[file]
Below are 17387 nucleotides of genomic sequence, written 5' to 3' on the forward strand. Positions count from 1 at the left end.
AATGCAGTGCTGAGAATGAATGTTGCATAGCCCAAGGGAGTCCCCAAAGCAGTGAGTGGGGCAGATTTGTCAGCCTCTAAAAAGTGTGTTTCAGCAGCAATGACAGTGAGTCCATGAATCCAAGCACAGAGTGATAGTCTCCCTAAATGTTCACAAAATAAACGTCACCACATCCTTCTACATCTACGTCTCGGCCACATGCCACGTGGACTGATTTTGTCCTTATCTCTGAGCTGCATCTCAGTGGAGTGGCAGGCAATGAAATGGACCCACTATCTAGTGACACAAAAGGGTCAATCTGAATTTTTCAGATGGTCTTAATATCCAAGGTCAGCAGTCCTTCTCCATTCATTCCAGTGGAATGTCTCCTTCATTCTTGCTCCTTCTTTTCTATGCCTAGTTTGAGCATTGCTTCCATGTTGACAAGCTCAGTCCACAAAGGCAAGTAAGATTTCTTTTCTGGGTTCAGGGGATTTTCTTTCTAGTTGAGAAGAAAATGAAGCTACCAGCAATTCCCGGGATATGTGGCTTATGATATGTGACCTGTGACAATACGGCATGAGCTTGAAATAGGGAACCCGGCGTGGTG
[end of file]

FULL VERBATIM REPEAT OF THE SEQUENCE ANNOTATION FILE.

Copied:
Below are 17387 nucleotides of genomic sequence, written 5' to 3' on the forward strand. Positions count from 1 at the left end.
AATGCAGTGCTGAGAATGAATGTTGCATAGCCCAAGGGAGTCCCCAAAGCAGTGAGTGGGGCAGATTTGTCAGCCTCTAAAAAGTGTGTTTCAGCAGCAATGACAGTGAGTCCATGAATCCAAGCACAGAGTGATAGTCTCCCTAAATGTTCACAAAATAAACGTCACCACATCCTTCTACATCTACGTCTCGGCCACATGCCACGTGGACTGATTTTGTCCTTATCTCTGAGCTGCATCTCAGTGGAGTGGCAGGCAATGAAATGGACCCACTATCTAGTGACACAAAAGGGTCAATCTGAATTTTTCAGATGGTCTTAATATCCAAGGTCAGCAGTCCTTCTCCATTCATTCCAGTGGAATGTCTCCTTCATTCTTGCTCCTTCTTTTCTATGCCTAGTTTGAGCATTGCTTCCATGTTGACAAGCTCAGTCCACAAAGGCAAGTAAGATTTCTTTTCTGGGTTCAGGGGATTTTCTTTCTAGTTGAGAAGAAAATGAAGCTACCAGCAATTCCCGGGATATGTGGCTTATGATATGTGACCTGTGACAATACGGCATGAGCTTGAAATAGGGAACCCGGCGTGGTG